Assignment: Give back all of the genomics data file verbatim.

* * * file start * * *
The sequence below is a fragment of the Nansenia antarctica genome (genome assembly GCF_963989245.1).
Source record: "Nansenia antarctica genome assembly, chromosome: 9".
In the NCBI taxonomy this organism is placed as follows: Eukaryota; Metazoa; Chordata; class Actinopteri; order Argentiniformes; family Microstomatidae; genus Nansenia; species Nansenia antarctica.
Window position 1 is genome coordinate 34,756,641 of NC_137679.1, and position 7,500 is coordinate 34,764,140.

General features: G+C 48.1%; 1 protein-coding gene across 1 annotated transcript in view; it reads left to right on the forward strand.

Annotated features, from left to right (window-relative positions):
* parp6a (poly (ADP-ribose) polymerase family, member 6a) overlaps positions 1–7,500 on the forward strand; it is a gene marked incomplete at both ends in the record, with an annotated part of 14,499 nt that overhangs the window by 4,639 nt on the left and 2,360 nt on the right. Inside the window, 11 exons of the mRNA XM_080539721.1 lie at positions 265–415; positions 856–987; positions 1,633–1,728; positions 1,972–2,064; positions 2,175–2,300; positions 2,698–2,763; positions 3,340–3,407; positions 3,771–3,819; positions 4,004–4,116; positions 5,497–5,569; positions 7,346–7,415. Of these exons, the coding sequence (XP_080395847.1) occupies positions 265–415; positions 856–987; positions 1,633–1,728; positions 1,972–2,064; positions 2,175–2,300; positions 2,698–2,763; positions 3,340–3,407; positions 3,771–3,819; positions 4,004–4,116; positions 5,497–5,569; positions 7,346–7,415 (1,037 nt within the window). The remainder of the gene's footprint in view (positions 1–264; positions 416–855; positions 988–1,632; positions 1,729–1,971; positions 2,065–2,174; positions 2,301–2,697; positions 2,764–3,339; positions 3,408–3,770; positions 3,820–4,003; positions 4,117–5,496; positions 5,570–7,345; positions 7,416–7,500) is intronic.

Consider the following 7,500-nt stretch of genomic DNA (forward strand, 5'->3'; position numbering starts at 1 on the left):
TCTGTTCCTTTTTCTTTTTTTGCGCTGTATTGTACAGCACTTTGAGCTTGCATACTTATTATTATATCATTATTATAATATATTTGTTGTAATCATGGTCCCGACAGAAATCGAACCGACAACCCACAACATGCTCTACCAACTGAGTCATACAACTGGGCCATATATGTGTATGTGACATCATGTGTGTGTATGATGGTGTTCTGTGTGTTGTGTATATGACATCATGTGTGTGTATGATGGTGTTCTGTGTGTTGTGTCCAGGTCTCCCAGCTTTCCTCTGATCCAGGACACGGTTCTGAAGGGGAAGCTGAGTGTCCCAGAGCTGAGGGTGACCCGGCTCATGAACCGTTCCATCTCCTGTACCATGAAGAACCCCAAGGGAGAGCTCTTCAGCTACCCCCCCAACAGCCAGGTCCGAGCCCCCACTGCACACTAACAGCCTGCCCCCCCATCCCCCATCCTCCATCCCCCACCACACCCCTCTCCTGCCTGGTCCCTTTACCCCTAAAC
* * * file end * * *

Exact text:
The sequence below is a fragment of the Nansenia antarctica genome (genome assembly GCF_963989245.1).
Source record: "Nansenia antarctica genome assembly, chromosome: 9".
In the NCBI taxonomy this organism is placed as follows: Eukaryota; Metazoa; Chordata; class Actinopteri; order Argentiniformes; family Microstomatidae; genus Nansenia; species Nansenia antarctica.
Window position 1 is genome coordinate 34,756,641 of NC_137679.1, and position 7,500 is coordinate 34,764,140.

General features: G+C 48.1%; 1 protein-coding gene across 1 annotated transcript in view; it reads left to right on the forward strand.

Annotated features, from left to right (window-relative positions):
* parp6a (poly (ADP-ribose) polymerase family, member 6a) overlaps positions 1–7,500 on the forward strand; it is a gene marked incomplete at both ends in the record, with an annotated part of 14,499 nt that overhangs the window by 4,639 nt on the left and 2,360 nt on the right. Inside the window, 11 exons of the mRNA XM_080539721.1 lie at positions 265–415; positions 856–987; positions 1,633–1,728; positions 1,972–2,064; positions 2,175–2,300; positions 2,698–2,763; positions 3,340–3,407; positions 3,771–3,819; positions 4,004–4,116; positions 5,497–5,569; positions 7,346–7,415. Of these exons, the coding sequence (XP_080395847.1) occupies positions 265–415; positions 856–987; positions 1,633–1,728; positions 1,972–2,064; positions 2,175–2,300; positions 2,698–2,763; positions 3,340–3,407; positions 3,771–3,819; positions 4,004–4,116; positions 5,497–5,569; positions 7,346–7,415 (1,037 nt within the window). The remainder of the gene's footprint in view (positions 1–264; positions 416–855; positions 988–1,632; positions 1,729–1,971; positions 2,065–2,174; positions 2,301–2,697; positions 2,764–3,339; positions 3,408–3,770; positions 3,820–4,003; positions 4,117–5,496; positions 5,570–7,345; positions 7,416–7,500) is intronic.

Consider the following 7,500-nt stretch of genomic DNA (forward strand, 5'->3'; position numbering starts at 1 on the left):
TCTGTTCCTTTTTCTTTTTTTGCGCTGTATTGTACAGCACTTTGAGCTTGCATACTTATTATTATATCATTATTATAATATATTTGTTGTAATCATGGTCCCGACAGAAATCGAACCGACAACCCACAACATGCTCTACCAACTGAGTCATACAACTGGGCCATATATGTGTATGTGACATCATGTGTGTGTATGATGGTGTTCTGTGTGTTGTGTATATGACATCATGTGTGTGTATGATGGTGTTCTGTGTGTTGTGTCCAGGTCTCCCAGCTTTCCTCTGATCCAGGACACGGTTCTGAAGGGGAAGCTGAGTGTCCCAGAGCTGAGGGTGACCCGGCTCATGAACCGTTCCATCTCCTGTACCATGAAGAACCCCAAGGGAGAGCTCTTCAGCTACCCCCCCAACAGCCAGGTCCGAGCCCCCACTGCACACTAACAGCCTGCCCCCCCATCCCCCATCCTCCATCCCCCACCACACCCCTCTCCTGCCTGGTCCCTTTACCCCTAAAC